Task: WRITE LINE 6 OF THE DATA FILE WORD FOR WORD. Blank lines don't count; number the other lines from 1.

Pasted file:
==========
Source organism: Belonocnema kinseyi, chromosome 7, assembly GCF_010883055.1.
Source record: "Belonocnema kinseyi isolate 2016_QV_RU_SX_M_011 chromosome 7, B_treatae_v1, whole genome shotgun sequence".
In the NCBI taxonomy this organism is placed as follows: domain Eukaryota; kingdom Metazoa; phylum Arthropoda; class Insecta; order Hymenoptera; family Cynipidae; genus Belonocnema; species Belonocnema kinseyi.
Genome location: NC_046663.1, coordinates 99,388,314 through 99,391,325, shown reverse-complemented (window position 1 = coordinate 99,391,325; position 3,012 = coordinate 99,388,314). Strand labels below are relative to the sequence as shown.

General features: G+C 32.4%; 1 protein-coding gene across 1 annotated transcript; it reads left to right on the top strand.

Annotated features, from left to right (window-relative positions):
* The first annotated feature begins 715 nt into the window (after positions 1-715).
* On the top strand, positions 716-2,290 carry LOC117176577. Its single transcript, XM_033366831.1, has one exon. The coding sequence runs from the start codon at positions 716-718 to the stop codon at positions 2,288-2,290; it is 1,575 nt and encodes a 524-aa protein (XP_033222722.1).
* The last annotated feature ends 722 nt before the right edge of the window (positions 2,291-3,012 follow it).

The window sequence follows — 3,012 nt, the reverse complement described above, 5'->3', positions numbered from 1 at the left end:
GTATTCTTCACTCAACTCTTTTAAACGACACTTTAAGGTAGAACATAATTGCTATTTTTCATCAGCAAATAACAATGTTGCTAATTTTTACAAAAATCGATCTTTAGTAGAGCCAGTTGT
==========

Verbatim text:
Annotated features, from left to right (window-relative positions):